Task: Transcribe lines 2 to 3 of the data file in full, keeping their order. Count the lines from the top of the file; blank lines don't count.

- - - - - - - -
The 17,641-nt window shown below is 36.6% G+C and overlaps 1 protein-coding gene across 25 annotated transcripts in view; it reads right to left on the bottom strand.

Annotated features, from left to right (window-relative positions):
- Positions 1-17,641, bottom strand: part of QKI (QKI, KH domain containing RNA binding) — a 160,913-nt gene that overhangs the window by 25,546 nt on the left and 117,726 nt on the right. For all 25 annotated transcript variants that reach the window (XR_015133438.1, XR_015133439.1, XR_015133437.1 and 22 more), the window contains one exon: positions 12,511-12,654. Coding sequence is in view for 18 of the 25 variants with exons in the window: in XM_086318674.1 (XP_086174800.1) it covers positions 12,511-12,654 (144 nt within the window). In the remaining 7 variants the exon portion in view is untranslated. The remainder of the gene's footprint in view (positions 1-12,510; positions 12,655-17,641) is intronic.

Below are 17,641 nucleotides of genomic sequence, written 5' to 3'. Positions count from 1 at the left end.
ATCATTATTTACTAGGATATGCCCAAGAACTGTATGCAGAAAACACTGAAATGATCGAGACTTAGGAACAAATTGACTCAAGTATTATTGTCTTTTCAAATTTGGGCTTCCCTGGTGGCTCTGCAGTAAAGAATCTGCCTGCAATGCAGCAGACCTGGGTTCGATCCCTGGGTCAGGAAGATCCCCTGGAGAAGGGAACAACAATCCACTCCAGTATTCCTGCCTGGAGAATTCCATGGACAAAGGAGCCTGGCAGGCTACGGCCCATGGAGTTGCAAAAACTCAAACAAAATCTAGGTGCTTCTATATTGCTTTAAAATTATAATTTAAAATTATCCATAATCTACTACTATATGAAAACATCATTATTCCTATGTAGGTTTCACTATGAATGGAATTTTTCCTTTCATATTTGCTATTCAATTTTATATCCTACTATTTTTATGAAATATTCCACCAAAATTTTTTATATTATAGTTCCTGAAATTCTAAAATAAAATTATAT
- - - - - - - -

Annotated features, from left to right (window-relative positions):
- Positions 1-17,641, bottom strand: part of QKI (QKI, KH domain containing RNA binding) — a 160,913-nt gene that overhangs the window by 25,546 nt on the left and 117,726 nt on the right. For all 25 annotated transcript variants that reach the window (XR_015133438.1, XR_015133439.1, XR_015133437.1 and 22 more), the window contains one exon: positions 12,511-12,654. Coding sequence is in view for 18 of the 25 variants with exons in the window: in XM_086318674.1 (XP_086174800.1) it covers positions 12,511-12,654 (144 nt within the window). In the remaining 7 variants the exon portion in view is untranslated. The remainder of the gene's footprint in view (positions 1-12,510; positions 12,655-17,641) is intronic.